H-1B, Digital Transformation, and ISG’s Vision


What is Happening?

The U.S. H-1B visa lottery just opened and closed in record time. In 2007, this annual program allowing companies to bring specialized foreign workers into the United States took 39 days to fill its 85,000-person quota. In 2017, it took less than five full days.

But next year – and the years to follow – may well run a different course. The new U.S. administration made it clear that it would reform the H-1B visa program. Though no legislative changes have been made to date, executive action that may signal what is to come is in progress. This includes the following:

  • On March 31, a memo from U.S. Citizenship and Immigration services (USCIS) clarified a 15-year-old definition of a computer programmer, ending its status as a “specialty” role.
  • On April 3, USCIS issued new measures to detect and deter H-1B visa fraud and abuse, including site visits for H-1B-dependent employers and a new email address to submit tips about abuse.
  • On April 3, the U.S. Justice Department issued a statement to H-1B employers, warning them not to discriminate against U.S. employees.

The result is rapidly escalating uncertainty about the availability and cost of tech resources – especially resources critical to the development and growth of the IT industry – and about the ability of user enterprises and IT providers to compete in the emerging digital economy.

Why is it Happening?

Some U.S. workers, politicians, unions and business leaders are concerned that current work visa programs, including H-1B, allow companies to shift jobs from higher-paid U.S. citizens to lower-paid foreign nationals. This theme was echoed in campaign rhetoric during the recent U.S. elections, and immigration reform, including H-1B visa reform, became a centerpiece of the administration’s platform.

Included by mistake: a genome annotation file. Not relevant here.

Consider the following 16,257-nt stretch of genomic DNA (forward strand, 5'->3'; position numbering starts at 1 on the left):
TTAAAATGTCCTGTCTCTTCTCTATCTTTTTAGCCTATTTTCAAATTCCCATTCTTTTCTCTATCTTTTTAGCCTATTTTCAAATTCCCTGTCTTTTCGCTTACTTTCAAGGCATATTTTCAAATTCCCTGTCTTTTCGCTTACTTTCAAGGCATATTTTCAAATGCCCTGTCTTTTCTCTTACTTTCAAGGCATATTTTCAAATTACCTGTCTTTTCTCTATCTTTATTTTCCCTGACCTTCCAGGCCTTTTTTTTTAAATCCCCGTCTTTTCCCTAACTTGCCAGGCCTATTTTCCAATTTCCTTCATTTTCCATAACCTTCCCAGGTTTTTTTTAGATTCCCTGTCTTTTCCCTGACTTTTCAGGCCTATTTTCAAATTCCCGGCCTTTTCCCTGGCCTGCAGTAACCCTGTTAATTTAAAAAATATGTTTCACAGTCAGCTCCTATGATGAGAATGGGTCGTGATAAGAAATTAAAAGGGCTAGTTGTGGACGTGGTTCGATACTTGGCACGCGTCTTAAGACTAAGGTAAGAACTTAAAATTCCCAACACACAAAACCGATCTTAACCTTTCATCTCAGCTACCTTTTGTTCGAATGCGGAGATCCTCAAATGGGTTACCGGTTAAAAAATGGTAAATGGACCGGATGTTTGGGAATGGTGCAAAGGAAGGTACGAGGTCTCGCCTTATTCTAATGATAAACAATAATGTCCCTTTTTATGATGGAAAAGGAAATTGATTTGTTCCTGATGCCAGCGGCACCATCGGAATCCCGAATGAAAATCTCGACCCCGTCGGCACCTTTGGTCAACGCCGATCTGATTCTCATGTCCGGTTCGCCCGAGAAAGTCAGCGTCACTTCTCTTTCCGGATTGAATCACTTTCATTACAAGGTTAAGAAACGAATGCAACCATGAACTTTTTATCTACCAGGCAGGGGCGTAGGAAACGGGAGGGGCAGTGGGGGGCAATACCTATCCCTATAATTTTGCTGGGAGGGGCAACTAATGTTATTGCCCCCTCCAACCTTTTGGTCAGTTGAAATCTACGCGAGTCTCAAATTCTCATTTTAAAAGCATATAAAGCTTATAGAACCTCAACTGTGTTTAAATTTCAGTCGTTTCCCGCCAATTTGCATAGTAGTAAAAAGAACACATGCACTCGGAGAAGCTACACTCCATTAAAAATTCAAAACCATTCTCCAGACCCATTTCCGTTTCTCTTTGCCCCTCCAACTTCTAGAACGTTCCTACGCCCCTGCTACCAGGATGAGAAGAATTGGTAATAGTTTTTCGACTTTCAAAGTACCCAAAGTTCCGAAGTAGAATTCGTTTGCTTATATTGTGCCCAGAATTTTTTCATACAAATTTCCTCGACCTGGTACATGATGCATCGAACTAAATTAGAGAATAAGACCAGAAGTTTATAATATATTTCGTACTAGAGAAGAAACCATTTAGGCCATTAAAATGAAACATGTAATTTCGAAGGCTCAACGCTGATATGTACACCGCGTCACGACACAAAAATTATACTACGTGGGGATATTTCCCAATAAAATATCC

Now H-1B employers – the companies hiring and bringing foreign workers into the U.S. – are under scrutiny as well. Nine of the top ten H-1B employers are large consulting companies, including Indian Heritage firms Infosys, Tata Consultancy Services (TCS), Tech Mahindra and Wipro. Tech providers tend to use the program to fulfill staffing requirements for a variety of projects – projects they say require more resources with specific skills than are available in the U.S. at present.

This raises questions about job definitions, creating further uncertainty for all parties. The program was designed to fill what were labeled as “specialty occupations” in areas such as engineering, medicine and technology. However, today, technology jobs proliferate. Computer systems analysts, software developers and computer programmers account for 87 percent of all Labor Condition Applications (LCAs). Roles categorized as “programmer” roles, though, often are required to help implement a successful outsourced or offshored project. When a company decides to tap into a global talent pool, it needs expertise onsite and offshore. The onsite roles, which are typically H-1B visa holders, usually account for less than 10 percent of the total team. Their role is to assist offshore resources with the broader development effort by collaborating with the client and providing onsite technical expertise. 


Given the nascent nature of visa reform, uncertainty will prevail at least through 2017. The scope of reform is still unknown as the number and variety of administrative and legislative proposals continues to grow. And the ability of the current administration, government agencies and legislating bodies to agree on and enforce new standards is yet to be determined.